The OKEON-Churamori project: monitoring Okinawa’s soundscapes

Run by Dr. Evan Economo at the Okinawa Institute of Science and Technology, the OKEON-Churamori project has been established to monitor the biodiversity and environment of habitats across the island. This Okinawa Environmental Observation Network (hence OKEON) includes a network of acoustic monitors at 24 sites across Okinawa. We used these monitors to ask whether we could identify several species of birds at each of 5 key sites and measure the whole soundscape using a range of common soundscape ecology techniques.

We identified five species that are important in Okinawa’s ecosystems: the large-billed crow (Corvus macrorhynchos), the brown-eared bulbul (Hypsipetes amaurotis), the ruddy kingfisher (Halcyon coromanda), the Ryūkyū scops owl (Otus elegans) and the endangered Okinawa Rail (Gallirallus okinawae). Together these species are supposed to be a representative sample of the kinds of species we might try to detect; a few common and loud vocalising species (the crow and bulbul), a highly seasonal visitor species (Kingfisher), a nocturnal species (owl) and a rare species found only at the northern-most part of the island (the Okinawa rail).

I’ve never seen one in the wild so this Ruddy Kingfisher at Ueno Zoo will have to suffice.

Tying things together: the future of bioacoustic monitoring on Okinawa 

We managed to identify all our focal species at the locations and times we expected to find them. For example, the owl wasn’t recorded during the day, and the Okinawa Rail was only recorded at our most northern site. Our soundscape approach also identified a clear ‘dawn chorus’ between 5am and 7am each day, which is usually attributed to a peak in birdsong around this time. Our sites that were nearest the city generally had less birdsong and different soundscape values to our sites that were mainly surrounded by forest. We believe this shows an impact of urban noise and land-use change on the soundscape of Okinawa.

Perhaps most importantly, we were able to relate the dawn chorus effect that we identified through our soundscape approach to several of our focal species; particularly the ruddy kingfisher. To our knowledge, this is the first time anyone has empirically been able to identify a relationship between individual species vocalisations and patterns in the soundscape of an ecosystem such as a dawn chorus effect.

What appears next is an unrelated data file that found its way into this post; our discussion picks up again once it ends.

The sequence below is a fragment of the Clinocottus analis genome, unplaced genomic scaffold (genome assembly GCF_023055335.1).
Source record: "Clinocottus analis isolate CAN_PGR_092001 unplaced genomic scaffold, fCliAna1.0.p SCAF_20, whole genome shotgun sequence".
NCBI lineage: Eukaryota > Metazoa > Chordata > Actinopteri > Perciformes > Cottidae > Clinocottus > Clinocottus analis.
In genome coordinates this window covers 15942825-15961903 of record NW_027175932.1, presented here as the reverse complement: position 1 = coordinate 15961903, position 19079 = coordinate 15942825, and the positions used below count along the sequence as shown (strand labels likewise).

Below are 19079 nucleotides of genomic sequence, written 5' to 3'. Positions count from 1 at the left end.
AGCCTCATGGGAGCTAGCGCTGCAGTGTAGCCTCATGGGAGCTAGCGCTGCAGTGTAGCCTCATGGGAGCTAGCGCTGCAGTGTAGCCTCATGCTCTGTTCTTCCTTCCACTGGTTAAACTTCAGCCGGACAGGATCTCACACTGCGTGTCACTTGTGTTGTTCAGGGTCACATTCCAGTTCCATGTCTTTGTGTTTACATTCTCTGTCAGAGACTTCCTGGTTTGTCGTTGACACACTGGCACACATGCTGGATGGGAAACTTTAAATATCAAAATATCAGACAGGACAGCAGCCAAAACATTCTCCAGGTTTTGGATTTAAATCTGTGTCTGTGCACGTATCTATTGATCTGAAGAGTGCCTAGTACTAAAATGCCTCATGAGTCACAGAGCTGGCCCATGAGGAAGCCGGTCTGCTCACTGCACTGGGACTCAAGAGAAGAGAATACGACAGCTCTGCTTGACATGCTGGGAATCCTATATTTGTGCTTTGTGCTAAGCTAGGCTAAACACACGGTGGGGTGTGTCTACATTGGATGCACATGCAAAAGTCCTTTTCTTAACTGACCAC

Now that we know we can accurately detect individual species and measure soundscape metrics at the OKEON sites, we can expand this study far beyond this initial small-scale trial. We can start to ask more complicated questions using more sites, different species and over longer periods of time. So, if a tree falls in an Okinawan forest, we’ll know whether it makes a sound – proving once again that ecology trumps philosophy.

To find out more, read our Ecological Research article ‘Listening to ecosystems: data rich acoustic monitoring through landscape-scale sensor networks’.

If you’re interested in working with us on these projects please get in touch with either myself or Nick Friedman .

In the news:
– Springer
– EurekAlert!
– Alphagalileo
– Science Newsline
– Phys.org
– OIST and promotional video

Paper reference:
Ross SRP-J*, Friedman NR*, Dudley KL, Yoshimura M, Yoshida T, Economo EP. (In press). Listening to ecosystems: data rich acoustic monitoring through landscape-scale sensor networks. Ecological Research. DOI: 10.1007/s11284-017-1509-5